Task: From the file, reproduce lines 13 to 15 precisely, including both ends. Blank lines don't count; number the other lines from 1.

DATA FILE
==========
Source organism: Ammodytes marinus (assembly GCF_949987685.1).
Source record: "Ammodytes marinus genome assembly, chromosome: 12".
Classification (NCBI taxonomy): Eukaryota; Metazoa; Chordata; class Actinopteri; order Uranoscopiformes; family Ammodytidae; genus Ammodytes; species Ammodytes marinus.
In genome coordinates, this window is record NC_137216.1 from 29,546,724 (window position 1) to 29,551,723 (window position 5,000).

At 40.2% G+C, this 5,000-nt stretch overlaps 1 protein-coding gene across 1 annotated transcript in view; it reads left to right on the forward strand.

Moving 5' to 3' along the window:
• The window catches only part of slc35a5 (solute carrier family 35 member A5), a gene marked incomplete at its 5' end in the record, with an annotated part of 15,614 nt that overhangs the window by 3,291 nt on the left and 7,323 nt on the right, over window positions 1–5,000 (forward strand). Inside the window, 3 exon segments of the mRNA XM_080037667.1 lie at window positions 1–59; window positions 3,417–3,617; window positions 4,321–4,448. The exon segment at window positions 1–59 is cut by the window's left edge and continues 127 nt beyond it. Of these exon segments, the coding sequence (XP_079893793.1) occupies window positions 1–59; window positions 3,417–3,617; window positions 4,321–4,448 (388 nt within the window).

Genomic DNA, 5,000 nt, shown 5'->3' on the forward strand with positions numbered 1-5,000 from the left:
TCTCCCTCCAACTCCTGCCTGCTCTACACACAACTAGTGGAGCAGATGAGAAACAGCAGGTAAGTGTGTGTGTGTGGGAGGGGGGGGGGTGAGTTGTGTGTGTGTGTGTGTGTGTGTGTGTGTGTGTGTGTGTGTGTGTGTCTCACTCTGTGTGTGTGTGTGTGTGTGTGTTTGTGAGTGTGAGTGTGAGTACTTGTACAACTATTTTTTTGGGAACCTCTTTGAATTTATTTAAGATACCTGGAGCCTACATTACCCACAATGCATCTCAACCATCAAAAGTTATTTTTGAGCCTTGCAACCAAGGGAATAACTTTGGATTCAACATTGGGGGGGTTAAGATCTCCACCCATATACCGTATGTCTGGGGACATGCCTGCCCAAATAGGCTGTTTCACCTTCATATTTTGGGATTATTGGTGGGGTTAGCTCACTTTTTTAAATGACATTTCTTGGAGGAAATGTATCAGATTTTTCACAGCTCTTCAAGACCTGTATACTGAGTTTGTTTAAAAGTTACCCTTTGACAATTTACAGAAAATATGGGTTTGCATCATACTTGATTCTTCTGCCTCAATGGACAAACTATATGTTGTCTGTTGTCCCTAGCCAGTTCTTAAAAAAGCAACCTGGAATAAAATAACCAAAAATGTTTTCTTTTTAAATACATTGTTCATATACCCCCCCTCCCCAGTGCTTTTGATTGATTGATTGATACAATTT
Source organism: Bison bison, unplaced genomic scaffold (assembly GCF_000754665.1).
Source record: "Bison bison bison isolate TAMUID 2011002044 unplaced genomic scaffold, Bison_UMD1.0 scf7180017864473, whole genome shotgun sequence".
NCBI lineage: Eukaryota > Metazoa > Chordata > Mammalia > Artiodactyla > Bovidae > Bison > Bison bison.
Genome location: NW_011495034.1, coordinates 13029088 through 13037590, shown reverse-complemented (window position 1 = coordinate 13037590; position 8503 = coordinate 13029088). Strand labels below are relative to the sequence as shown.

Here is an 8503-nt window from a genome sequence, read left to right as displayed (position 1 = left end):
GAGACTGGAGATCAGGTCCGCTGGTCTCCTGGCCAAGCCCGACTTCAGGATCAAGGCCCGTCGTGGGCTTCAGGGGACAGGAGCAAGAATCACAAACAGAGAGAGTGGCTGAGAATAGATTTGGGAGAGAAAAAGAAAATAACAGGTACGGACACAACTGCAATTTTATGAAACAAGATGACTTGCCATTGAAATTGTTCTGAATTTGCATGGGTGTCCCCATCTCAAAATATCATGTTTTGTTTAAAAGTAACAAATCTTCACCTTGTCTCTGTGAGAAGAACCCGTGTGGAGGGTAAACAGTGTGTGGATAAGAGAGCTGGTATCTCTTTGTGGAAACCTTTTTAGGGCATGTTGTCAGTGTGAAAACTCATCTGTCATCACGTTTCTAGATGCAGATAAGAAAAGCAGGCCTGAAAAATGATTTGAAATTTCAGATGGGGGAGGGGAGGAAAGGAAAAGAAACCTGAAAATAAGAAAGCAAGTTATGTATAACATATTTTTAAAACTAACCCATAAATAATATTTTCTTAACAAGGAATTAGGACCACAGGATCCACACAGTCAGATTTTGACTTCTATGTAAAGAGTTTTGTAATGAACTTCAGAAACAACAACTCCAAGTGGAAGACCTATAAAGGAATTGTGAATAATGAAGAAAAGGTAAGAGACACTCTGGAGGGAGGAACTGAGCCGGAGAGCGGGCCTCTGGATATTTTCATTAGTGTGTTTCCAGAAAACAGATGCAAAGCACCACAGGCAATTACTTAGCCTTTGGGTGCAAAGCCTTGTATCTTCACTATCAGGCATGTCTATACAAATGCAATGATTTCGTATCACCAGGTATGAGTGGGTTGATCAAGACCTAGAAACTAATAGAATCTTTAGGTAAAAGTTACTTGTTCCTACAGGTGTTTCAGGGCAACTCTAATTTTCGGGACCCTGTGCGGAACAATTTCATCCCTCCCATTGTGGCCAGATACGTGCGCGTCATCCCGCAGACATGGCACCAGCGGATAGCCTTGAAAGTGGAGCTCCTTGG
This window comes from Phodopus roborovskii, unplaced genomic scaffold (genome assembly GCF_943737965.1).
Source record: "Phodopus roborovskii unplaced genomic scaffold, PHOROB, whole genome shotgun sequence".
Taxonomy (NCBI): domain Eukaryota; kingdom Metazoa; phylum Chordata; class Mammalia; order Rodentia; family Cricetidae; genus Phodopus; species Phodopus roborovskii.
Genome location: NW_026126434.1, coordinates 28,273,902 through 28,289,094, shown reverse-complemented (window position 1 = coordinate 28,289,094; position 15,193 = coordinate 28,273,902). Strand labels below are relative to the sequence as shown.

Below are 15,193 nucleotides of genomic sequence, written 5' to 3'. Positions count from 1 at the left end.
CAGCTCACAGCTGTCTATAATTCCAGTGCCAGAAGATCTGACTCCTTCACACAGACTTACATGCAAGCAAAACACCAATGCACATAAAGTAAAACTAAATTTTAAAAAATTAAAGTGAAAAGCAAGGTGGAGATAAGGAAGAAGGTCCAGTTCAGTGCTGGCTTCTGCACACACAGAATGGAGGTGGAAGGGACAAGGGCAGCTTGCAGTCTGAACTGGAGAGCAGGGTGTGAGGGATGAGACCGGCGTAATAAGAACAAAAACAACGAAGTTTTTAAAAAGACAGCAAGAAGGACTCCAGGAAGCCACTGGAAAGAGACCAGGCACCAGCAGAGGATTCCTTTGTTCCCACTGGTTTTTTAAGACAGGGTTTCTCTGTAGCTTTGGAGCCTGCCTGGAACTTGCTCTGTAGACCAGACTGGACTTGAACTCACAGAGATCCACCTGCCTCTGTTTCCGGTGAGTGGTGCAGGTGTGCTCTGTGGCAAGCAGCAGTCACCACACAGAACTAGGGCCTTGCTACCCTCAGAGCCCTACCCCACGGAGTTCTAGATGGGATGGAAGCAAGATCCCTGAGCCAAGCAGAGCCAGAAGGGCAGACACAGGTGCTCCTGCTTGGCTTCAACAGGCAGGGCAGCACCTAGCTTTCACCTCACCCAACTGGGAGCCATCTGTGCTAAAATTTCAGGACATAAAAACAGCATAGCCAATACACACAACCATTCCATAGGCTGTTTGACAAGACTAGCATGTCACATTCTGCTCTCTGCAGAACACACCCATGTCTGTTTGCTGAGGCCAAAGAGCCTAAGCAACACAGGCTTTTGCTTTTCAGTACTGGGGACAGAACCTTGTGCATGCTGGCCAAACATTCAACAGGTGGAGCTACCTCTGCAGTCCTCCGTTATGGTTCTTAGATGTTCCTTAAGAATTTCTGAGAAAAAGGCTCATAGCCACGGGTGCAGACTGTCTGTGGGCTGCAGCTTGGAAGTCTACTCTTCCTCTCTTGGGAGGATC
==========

Genome location: NW_011495034.1, coordinates 13029088 through 13037590, shown reverse-complemented (window position 1 = coordinate 13037590; position 8503 = coordinate 13029088). Strand labels below are relative to the sequence as shown.

Here is an 8503-nt window from a genome sequence, read left to right as displayed (position 1 = left end):
GAGACTGGAGATCAGGTCCGCTGGTCTCCTGGCCAAGCCCGACTTCAGGATCAAGGCCCGTCGTGGGCTTCAGGGGACAGGAGCAAGAATCACAAACAGAGAGAGTGGCTGAGAATAGATTTGGGAGAGAAAAAGAAAATAACAGGTACGGACACAACTGCAATTTTATGAAACAAGATGACTTGCCATTGAAATTGTTCTGAATTTGCATGGGTGTCCCCATCTCAAAATATCATGTTTTGTTTAAAAGTAACAAATCTTCACCTTGTCTCTGTGAGAAGAACCCGTGTGGAGGGTAAACAGTGTGTGGATAAGAGAGCTGGTATCTCTTTGTGGAAACCTTTTTAGGGCATGTTGTCAGTGTGAAAACTCATCTGTCATCACGTTTCTAGATGCAGATAAGAAAAGCAGGCCTGAAAAATGATTTGAAATTTCAGATGGGGGAGGGGAGGAAAGGAAAAGAAACCTGAAAATAAGAAAGCAAGTTATGTATAACATATTTTTAAAACTAACCCATAAATAATATTTTCTTAACAAGGAATTAGGACCACAGGATCCACACAGTCAGATTTTGACTTCTATGTAAAGAGTTTTGTAATGAACTTCAGAAACAACAACTCCAAGTGGAAGACCTATAAAGGAATTGTGAATAATGAAGAAAAGGTAAGAGACACTCTGGAGGGAGGAACTGAGCCGGAGAGCGGGCCTCTGGATATTTTCATTAGTGTGTTTCCAGAAAACAGATGCAAAGCACCACAGGCAATTACTTAGCCTTTGGGTGCAAAGCCTTGTATCTTCACTATCAGGCATGTCTATACAAATGCAATGATTTCGTATCACCAGGTATGAGTGGGTTGATCAAGACCTAGAAACTAATAGAATCTTTAGGTAAAAGTTACTTGTTCCTACAGGTGTTTCAGGGCAACTCTAATTTTCGGGACCCTGTGCGGAACAATTTCATCCCTCCCATTGTGGCCAGATACGTGCGCGTCATCCCGCAGACATGGCACCAGCGGATAGCCTTGAAAGTGGAGCTCCTTGG